In 1990, Paul Garmirian created his own cigar company. In a move that we probably won’t see ever happen again, in addition to his own cigars, he launched a book, The Gourmet Guide to Cigars.

As has become common in this business, when an anniversary is celebrated, there is a cigar to go along with it. That happened in 2005 with the Paul Garmirian 15th Anniversary—a 10-vitola line—and in 2010 with the 20th Anniversary, which included eight different cigars rolled over various years.

For 2015 and its 25th anniversary, the company released another anniversary cigar, but in a bit different fashion. It was limited to just a single release in the company’s 6 x 52 toro size known as Connoisseur.

The company sent out some info about the cigar to retailers:

PG 25th took over 2 years to develop
Fully fermented wrapper
fits between other lines

For us, this is more than just another cigar. It was something in between our lines that was missing. We made hints and suggestions, graphs and charts, and the artists in the Dominican nodded silently. We waited until all the stars were aligned. This particular wrapper needed an extra 9 months of fermentation.

Even that description describes much of what I’ve come to appreciate about Paul Garmirian’s cigars. Production is relatively limited, methodical and aged. The company has a unique habit of releasing handfuls of boxes with dates from the 1990s written on them. It’s a great way for those of us who struggle with aging full boxes for decades or those who simply weren’t able to buy PG Cigars in 1997.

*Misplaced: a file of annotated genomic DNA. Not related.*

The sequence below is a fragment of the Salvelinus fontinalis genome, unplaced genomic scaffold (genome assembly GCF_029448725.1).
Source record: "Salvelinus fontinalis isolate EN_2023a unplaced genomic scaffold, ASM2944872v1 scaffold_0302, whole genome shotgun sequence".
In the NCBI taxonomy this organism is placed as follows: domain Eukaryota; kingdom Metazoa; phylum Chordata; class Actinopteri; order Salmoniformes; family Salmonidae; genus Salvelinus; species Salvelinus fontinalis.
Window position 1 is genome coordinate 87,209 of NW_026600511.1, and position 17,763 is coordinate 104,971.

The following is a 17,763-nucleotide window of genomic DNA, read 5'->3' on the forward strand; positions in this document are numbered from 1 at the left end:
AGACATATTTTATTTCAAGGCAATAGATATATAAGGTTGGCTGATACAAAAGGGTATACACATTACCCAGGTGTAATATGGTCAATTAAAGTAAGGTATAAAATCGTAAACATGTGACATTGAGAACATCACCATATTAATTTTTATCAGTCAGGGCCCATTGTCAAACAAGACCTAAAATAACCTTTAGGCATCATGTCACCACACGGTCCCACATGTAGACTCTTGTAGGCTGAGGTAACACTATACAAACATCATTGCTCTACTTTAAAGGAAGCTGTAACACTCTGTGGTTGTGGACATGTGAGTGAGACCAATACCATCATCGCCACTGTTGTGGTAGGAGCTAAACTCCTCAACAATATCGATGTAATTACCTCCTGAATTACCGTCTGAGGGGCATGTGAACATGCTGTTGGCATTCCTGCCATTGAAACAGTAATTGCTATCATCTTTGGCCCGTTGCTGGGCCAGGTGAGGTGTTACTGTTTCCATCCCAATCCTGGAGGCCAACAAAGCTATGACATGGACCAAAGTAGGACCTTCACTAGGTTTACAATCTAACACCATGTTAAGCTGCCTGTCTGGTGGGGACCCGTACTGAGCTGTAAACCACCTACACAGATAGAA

As for the 25th Anniversary, the limited edition cigar began shipping on Nov. 25, 2015.

Paul Garmirian 25th Anniversary Connoisseur 1

  • Cigar Reviewed: Paul Garmirian 25th Anniversary Connoisseur
  • Country of Origin: Dominican Republic
  • Factory: Occidental Cigar Factory
  • Wrapper: n/a
  • Binder: n/a
  • Filler: n/a
  • Length: 6 Inches
  • Ring Gauge: 52
  • Vitola: Toro
  • MSRP: $19 (Boxes of 20, $380)
  • Release Date: Nov. 25, 2015
  • Number of Cigars Released: 1,250 Boxes of 20 Cigars (25,000 Total Cigars)
  • Number of Cigars Smoked For Review: 3

There’s something to be said for consistency and the Paul Garmirian 25th Anniversary Connoisseur looks like any other Paul Garmriain, save for the secondary band which is rather similar to the 15th and 20th Anniversary releases the company has released before. As for the wrapper, it’s a bit darker than what I would normally associate with Paul Garmirian. Aroma-wise it has a bit of cedar, but not much else. There’s some sweet chocolate from the food along with mild cedar and some pepper. The cold draw has a similar chocolate note, orange zest, some cold brew coffee that reminds me of High Brew, and some other cloyingly sweet chocolate towards the back end.

The Paul Garmirian 25th Anniversary starts out with some lemon, crisp cedar and some wheat—which sounds like a decent descriptor for a basic beer. There’s some nuttiness on the finish, but everything is noticeably muted as it starts. Eventually, the sweet chocolate flavor returns to play a role in the full profile. It’s joined by cedar, dry nuttiness and some green coffee. Through the nose, there’s a lot of harshness, but at times I’m able to pick up a vanilla-laden root beer flavor. On two samples there’s touch-ups needed, but the biggest note about the burn is that it’s going extremely slow.

Paul Garmirian 25th Anniversary Connoisseur 2